By JOEDY McCREARY
AP Sports Writer
Virginia won the Atlantic Coast Conference’s first national championship in six decades. Miami and Louisville look like the best contenders for the next one.
A loaded ACC Tournament begins Tuesday in Durham, North Carolina. Thanks to the Cavaliers’ run in 2015, the lingering question isn’t about the league’s long title drought but whether one of its teams can keep the trophy in the conference.
The ACC is the top-rated conference in the RPI, and six of its teams could have strong cases to host NCAA Tournament regionals next week.
“The eight teams that end up, so-called, ‘in the tournament,’ will all go to postseason play. There’s no doubt,” veteran Florida State coach Mike Martin said Monday. “We have that difficult a league, and the NCAA committee, I think, is recognizing that, and I don’t think there’s any question that you’re going to see nine or 10 teams in the NCAA Tournament.”
The Hurricanes and Cardinals have consistently been the best of the bunch.
Coastal Division champion Miami (43-10) holds the top seed in the weeklong, round-robin event at the Durham Bulls’ ballpark, while Atlantic champ Louisville (46-10) is the No. 2 seed.
Defending national champion Virginia (36-18) — which had to win a play-in game just to make the main ACC Tournament field, then went 0-3 during pool play — has the No. 3 seed. Perennial power Florida State (34-19), which won last year’s ACC Tournament, is seeded fourth.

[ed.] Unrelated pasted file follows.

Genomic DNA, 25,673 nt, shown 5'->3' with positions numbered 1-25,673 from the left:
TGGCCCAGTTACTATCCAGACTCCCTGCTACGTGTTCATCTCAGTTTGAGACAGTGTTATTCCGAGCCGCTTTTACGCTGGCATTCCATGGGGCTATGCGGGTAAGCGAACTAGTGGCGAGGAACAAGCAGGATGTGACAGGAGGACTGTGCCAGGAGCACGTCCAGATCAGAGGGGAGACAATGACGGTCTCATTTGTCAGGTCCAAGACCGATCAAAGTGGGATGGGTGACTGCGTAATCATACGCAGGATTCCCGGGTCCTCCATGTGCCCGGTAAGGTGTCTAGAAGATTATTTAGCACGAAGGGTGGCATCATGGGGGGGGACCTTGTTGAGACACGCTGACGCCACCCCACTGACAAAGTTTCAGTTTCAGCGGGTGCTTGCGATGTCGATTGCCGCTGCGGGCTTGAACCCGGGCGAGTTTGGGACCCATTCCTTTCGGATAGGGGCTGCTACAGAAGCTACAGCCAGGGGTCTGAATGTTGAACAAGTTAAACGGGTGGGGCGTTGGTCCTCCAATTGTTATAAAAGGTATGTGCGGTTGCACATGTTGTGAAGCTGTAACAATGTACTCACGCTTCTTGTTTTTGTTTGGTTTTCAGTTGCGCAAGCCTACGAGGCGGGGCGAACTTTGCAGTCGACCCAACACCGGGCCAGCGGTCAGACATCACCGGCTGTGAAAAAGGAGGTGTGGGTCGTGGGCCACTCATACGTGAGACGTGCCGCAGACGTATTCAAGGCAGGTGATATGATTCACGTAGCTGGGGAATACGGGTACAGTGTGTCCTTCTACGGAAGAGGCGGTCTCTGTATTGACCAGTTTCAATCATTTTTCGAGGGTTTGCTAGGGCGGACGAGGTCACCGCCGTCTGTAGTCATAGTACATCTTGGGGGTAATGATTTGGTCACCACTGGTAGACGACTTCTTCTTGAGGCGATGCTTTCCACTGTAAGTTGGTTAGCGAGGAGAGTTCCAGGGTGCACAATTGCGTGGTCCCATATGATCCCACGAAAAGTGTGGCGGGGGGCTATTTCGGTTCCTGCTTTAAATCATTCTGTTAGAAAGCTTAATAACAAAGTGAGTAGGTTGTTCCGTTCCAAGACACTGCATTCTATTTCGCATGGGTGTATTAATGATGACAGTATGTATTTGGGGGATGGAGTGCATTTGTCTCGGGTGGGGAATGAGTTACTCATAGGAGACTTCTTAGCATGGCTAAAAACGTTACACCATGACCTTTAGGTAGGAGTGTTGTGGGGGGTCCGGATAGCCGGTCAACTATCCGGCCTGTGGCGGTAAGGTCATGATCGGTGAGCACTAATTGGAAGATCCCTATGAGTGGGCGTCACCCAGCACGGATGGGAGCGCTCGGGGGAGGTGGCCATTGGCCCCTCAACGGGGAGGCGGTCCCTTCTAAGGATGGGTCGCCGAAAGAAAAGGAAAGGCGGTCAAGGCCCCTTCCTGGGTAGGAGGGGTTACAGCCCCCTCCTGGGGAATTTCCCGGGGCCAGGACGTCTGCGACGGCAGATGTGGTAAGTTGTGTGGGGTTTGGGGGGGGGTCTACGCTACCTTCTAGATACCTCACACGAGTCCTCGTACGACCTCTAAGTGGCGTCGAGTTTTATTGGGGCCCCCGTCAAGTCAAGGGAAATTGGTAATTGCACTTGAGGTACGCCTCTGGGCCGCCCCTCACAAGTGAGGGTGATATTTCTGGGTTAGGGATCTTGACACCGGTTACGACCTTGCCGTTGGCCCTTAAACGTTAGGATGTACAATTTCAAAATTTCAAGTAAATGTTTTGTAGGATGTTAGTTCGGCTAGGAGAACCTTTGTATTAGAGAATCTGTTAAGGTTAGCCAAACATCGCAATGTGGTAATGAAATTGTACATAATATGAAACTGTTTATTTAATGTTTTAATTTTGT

The Hurricanes won their second regular-season title in three years and have won 13 of 15 down the stretch, with a season-ending loss to Florida State snapping a nine-game winning streak.
“We’ve had some hot streaks, and some real host streaks, to be honest with you,” Miami coach Jim Morris said.
The Cardinals matched a program record for regular-season victories, earned their second straight division title and enter the tournament having won nine straight and 16 of 17. They rank fifth nationally with a .325 team batting average and are third with a 2.69 ERA.
“That’s one of the best college baseball teams I’ve ever seen,” Boston College coach Mike Gambino said.
Some things to know about the ACC Tournament:
WILL’S POWER: One of the league’s top hitters has led Wake Forest back to the tournament. First baseman Will Craig, the ACC player of the year in 2015, shared the conference lead with 15 home runs and was second with a .392 batting average. Coach Tom Walter calls him “the best hitter in the league and arguably the best hitter in the country,” and says the Demon Deacons (32-23) took off once infielder Nate Mondou moved into the No. 2 spot in the order to protect him. Since 2002, Wake Forest’s lone NCAA Tournament appearance came in 2007.
DUKE’S DROUGHT: Duke, which plays Wake Forest in the first of two play-in games Tuesday, is trying to earn its first NCAA Tournament berth since 1961. The Blue Devils (33-21) have home field advantage, having played 27 games at the Triple-A Durham Bulls’ park. Duke has won 13 of its last 21 conference games.
HOSTING TIGERS: New Clemson coach Monte Lee says his Tigers “absolutely” deserve to host a regional next week. Clemson (38-18) is 10th in the latest RPI ratings with the third-most wins in the league. Lee is leading the Tigers into the postseason for the first time since he left the College of Charleston to replace the fired Jack Leggett last year.
FAMILIAR TERRITORY: Georgia Tech (35-20) is in a play-in game for the third straight year. The ninth-seeded Yellow Jackets, who open against eighth-seeded Boston College on Tuesday, won one in 2014 — then improbably went on to win the tournament — but were shut out by Virginia last year.
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